He then lists: the belt of truth, the breastplate of righteousness, readiness given by the gospel of peace, the shield of faith, the helmet of salvation, and the sword of the Spirit, which is the word of God, and praying at all times in the Spirit.

No holy water required.

On an unrelated note, my apologies for any typos that crop up this week. The devil is in the details.

-Clint Archer,

Avoiding the Pre-Church Tornado

By Clint Archer

“Beep, beep, beep- snooze- beep, beep, beep- click. Yawn. And then it begins. The Sunday pre-church tornado of chaos…

tornado warnign signWake kids, dress kids, feed kids, clean up kids’ mess on floor, clean up kids mess on kids, dress kids again, shower, choose tie, convince wife that tie does match outfit, dress self, feed self, clean mess on tie, load car, screech out driveway only 3 minutes late this week, return for kids’ juice cups, screech out driveway again, 7 mins late this week. Still better than last week. Discuss tie choice on the drive. Struggle to be patient with clamor from kids, taxi drivers, broken traffic light, no parking in church lot; ignore dirty look from usher who saw you park in the handicapped spot, humbly accept that your pew is taken, remember that you forgot the overdue church library book, the sound is too soft so you move forward where it’s too loud. You missed the opening song (your favorite), but you were just in time for your three least favorite hymns.

Then the sermon starts.

After you wrangle your thoughts away from whether or not you turned off the iron, the stove, and the curling iron, and after you stop imagining your house burning down, you start drifting into a light doze as the movie you watched til midnight last night plays in your brain. After a few elbow jabs from your spouse, you catch the last point of the sermon about how you should pray more. The sermon ends you greet the pastor who says, “Good to see you again, it’s been a while, have you been away?” You resist pointing out that you haven’t missed a service in three weeks, because deep down you know that although you were there in body, you really did miss the service every week since you had kids.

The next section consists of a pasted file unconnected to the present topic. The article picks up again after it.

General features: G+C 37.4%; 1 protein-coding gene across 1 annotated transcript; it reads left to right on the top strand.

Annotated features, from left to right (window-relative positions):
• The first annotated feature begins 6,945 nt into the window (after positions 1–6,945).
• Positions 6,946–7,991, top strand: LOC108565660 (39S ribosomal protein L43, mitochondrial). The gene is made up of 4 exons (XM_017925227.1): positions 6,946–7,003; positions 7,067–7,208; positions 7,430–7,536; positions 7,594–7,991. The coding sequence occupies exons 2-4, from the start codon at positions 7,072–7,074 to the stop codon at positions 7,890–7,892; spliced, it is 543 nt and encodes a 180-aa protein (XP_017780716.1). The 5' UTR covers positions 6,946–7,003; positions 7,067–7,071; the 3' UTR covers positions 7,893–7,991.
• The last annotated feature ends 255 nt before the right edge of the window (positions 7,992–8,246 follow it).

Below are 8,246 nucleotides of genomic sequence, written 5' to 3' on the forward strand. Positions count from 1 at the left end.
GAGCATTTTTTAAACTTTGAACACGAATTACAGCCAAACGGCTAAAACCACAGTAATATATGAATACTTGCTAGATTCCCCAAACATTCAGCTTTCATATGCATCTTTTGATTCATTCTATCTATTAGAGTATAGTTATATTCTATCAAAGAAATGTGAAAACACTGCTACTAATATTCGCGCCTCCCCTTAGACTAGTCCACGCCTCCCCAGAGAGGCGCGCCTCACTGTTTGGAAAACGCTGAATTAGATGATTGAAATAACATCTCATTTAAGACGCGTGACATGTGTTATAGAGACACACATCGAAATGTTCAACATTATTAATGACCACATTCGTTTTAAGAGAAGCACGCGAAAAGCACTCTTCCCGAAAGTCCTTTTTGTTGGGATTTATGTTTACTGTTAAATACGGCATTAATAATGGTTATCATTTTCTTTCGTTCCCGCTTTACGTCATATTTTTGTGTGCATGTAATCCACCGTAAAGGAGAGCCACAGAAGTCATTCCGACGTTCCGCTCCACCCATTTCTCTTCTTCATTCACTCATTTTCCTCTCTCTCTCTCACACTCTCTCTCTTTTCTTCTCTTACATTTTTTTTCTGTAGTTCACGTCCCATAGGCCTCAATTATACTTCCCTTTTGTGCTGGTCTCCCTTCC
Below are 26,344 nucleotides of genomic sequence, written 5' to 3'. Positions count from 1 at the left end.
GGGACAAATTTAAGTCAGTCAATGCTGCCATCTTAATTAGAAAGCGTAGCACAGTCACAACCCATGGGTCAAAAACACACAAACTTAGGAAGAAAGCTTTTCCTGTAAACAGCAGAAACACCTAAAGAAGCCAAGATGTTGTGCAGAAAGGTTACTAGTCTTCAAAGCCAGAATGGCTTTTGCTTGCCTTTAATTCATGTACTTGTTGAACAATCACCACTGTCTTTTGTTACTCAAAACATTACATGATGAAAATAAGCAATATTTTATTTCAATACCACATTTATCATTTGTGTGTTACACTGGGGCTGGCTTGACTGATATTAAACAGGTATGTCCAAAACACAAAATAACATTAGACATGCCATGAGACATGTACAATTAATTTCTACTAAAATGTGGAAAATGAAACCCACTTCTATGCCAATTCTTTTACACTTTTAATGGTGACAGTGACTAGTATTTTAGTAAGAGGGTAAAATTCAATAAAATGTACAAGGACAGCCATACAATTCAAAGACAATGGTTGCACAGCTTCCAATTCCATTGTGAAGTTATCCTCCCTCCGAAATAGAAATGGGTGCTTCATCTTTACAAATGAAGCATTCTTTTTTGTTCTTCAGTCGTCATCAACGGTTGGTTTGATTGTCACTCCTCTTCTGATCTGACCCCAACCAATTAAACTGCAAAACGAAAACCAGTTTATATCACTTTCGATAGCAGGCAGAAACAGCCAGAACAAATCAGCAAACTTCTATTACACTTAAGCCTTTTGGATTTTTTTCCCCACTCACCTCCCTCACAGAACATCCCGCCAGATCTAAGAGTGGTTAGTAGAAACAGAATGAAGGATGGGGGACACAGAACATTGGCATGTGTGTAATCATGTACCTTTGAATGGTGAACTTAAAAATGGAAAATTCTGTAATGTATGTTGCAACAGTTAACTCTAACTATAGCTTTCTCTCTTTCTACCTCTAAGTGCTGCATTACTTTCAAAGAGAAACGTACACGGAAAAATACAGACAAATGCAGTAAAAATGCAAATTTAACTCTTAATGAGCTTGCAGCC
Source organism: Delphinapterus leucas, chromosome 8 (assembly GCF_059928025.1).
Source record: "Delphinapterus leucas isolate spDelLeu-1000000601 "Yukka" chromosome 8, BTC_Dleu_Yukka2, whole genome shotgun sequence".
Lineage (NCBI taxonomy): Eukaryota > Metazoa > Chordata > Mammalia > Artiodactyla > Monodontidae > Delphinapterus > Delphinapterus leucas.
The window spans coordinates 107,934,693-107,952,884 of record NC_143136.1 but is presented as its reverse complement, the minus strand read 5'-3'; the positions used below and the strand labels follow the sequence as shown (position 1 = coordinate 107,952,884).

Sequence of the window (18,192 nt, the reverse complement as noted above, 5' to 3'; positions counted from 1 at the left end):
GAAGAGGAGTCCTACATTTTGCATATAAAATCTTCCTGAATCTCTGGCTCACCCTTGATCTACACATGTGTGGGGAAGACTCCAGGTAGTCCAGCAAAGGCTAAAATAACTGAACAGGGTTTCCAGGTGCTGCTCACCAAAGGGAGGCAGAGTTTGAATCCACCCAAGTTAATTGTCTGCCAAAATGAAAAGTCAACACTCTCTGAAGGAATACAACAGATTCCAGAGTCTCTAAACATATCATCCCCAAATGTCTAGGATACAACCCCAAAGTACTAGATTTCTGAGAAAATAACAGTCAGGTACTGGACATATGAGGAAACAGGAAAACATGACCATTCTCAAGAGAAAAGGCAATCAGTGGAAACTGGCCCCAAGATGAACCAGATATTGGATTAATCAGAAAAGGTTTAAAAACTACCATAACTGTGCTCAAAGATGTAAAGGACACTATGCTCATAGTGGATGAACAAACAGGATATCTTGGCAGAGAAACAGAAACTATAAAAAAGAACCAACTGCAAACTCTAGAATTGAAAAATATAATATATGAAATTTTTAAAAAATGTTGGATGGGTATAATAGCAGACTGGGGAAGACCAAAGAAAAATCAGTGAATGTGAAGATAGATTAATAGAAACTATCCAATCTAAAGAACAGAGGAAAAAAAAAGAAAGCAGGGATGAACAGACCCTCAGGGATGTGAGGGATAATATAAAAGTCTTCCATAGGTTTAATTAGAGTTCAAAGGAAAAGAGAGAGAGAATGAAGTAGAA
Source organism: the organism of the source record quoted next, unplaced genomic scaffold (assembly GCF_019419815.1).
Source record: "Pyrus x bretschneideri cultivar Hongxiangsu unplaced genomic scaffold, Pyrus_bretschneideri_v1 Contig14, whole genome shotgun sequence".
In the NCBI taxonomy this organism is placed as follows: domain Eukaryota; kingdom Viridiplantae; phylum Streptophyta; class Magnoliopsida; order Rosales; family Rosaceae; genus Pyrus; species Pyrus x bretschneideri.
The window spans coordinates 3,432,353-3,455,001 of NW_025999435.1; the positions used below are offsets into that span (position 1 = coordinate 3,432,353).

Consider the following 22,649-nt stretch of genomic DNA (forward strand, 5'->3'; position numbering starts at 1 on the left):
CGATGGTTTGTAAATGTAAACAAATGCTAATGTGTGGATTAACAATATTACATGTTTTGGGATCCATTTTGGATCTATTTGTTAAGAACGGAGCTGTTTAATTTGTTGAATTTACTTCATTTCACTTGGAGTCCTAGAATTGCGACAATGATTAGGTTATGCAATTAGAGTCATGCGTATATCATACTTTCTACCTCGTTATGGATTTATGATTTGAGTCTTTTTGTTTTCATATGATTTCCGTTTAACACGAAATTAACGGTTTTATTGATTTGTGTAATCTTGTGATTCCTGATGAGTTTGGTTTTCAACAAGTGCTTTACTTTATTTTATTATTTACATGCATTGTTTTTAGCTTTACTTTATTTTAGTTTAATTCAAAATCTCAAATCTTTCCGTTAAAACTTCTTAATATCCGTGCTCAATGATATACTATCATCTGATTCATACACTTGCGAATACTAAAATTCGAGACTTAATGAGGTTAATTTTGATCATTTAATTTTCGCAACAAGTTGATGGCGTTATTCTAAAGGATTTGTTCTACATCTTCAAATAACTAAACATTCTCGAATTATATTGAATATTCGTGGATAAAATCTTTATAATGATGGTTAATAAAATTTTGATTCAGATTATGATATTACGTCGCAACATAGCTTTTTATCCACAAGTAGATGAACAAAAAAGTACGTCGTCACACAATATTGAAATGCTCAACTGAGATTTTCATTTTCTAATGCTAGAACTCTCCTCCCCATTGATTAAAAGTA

Take heart. You are not alone. This is the frenetic milieu of every suburban churchgoer. I’m not sure what the solution is, or if there is one at all. But there are some practical preparations you can do to ameliorate the experience somewhat.

What makes tornadoes so devastating is if you are unprepared for them. If you get some warning, you can batten down the hatches, get under ground, and ride out the storm. If you are caught off-guard, you get swept up in the clutches of the chaos. It’s the same for Sundays. You know what’s coming, so get your house in order before it hits.

Last week we looked at some spiritual preparations suggested by Ken Ramey in his excellent book, Expository Listening. Here are four practical steps you can take:

1. Make it a habit to be home on Saturday night.

What you watch, who you hang out with, and how late you return after a night out on Saturday, can noticeably hinder your ability to focus on worshipping the Lord on Sunday. My pastor, Rick Holland, regularly reminded the thousand college students he shepherded, “Sunday morning starts Saturday night!

tornado2. Get things ready on Saturday night

Lay out the kids’ clothes, set the breakfast table, decide what you will wear, write the offering check, load the stroller in the car, pack the diaper bag. These little chores amass like hordes of little time-eating gremlins, to gnaw at your efficiency. Sunday is war, and every minute counts. Use Saturday as an accomplice to ensure success on Sunday.

3. Sleep well and Eat well.

If you got o bed at  reasonable time instead of watching Seinfeld reruns until midnight; and if eat a hearty breakfast instead swallowing a pop-tart whole on the way out the door, then your body will work with your mind (or at least not be a saboteur) as you listen to the sermon.

I have seen people fall asleep while I was preaching. I usually start to pound the pulpit and preach louder– not because I’m admitting I was lagging in zeal before, but because I’m attempting to rouse the comatose.

4. Work hard at helping one another get ready.